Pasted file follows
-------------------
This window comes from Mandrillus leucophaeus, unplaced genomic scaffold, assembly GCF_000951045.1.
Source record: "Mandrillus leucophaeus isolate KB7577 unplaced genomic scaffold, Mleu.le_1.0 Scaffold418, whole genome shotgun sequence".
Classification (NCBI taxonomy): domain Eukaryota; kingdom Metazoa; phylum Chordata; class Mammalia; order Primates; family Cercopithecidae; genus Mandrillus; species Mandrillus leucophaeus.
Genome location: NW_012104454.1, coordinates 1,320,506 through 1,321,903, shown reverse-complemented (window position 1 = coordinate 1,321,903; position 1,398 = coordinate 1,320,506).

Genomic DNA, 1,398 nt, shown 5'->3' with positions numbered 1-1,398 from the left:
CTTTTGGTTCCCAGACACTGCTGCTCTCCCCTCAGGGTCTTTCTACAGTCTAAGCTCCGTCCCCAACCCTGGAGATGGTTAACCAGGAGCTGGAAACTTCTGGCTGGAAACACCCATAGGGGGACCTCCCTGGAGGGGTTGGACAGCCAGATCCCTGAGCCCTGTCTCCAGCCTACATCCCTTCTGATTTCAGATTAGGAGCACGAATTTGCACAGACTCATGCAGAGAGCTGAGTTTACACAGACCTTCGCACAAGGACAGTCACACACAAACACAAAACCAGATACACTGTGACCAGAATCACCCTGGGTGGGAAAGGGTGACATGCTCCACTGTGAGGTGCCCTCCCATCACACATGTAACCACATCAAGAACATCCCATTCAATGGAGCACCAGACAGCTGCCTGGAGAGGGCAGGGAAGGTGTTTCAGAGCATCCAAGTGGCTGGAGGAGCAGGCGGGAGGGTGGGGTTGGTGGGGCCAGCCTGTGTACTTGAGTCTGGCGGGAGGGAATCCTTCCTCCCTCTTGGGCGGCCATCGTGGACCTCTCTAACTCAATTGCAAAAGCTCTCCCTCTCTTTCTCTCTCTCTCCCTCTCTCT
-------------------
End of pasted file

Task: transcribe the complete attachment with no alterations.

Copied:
This window comes from Mandrillus leucophaeus, unplaced genomic scaffold, assembly GCF_000951045.1.
Source record: "Mandrillus leucophaeus isolate KB7577 unplaced genomic scaffold, Mleu.le_1.0 Scaffold418, whole genome shotgun sequence".
Classification (NCBI taxonomy): domain Eukaryota; kingdom Metazoa; phylum Chordata; class Mammalia; order Primates; family Cercopithecidae; genus Mandrillus; species Mandrillus leucophaeus.
Genome location: NW_012104454.1, coordinates 1,320,506 through 1,321,903, shown reverse-complemented (window position 1 = coordinate 1,321,903; position 1,398 = coordinate 1,320,506).

Genomic DNA, 1,398 nt, shown 5'->3' with positions numbered 1-1,398 from the left:
CTTTTGGTTCCCAGACACTGCTGCTCTCCCCTCAGGGTCTTTCTACAGTCTAAGCTCCGTCCCCAACCCTGGAGATGGTTAACCAGGAGCTGGAAACTTCTGGCTGGAAACACCCATAGGGGGACCTCCCTGGAGGGGTTGGACAGCCAGATCCCTGAGCCCTGTCTCCAGCCTACATCCCTTCTGATTTCAGATTAGGAGCACGAATTTGCACAGACTCATGCAGAGAGCTGAGTTTACACAGACCTTCGCACAAGGACAGTCACACACAAACACAAAACCAGATACACTGTGACCAGAATCACCCTGGGTGGGAAAGGGTGACATGCTCCACTGTGAGGTGCCCTCCCATCACACATGTAACCACATCAAGAACATCCCATTCAATGGAGCACCAGACAGCTGCCTGGAGAGGGCAGGGAAGGTGTTTCAGAGCATCCAAGTGGCTGGAGGAGCAGGCGGGAGGGTGGGGTTGGTGGGGCCAGCCTGTGTACTTGAGTCTGGCGGGAGGGAATCCTTCCTCCCTCTTGGGCGGCCATCGTGGACCTCTCTAACTCAATTGCAAAAGCTCTCCCTCTCTTTCTCTCTCTCTCCCTCTCTCT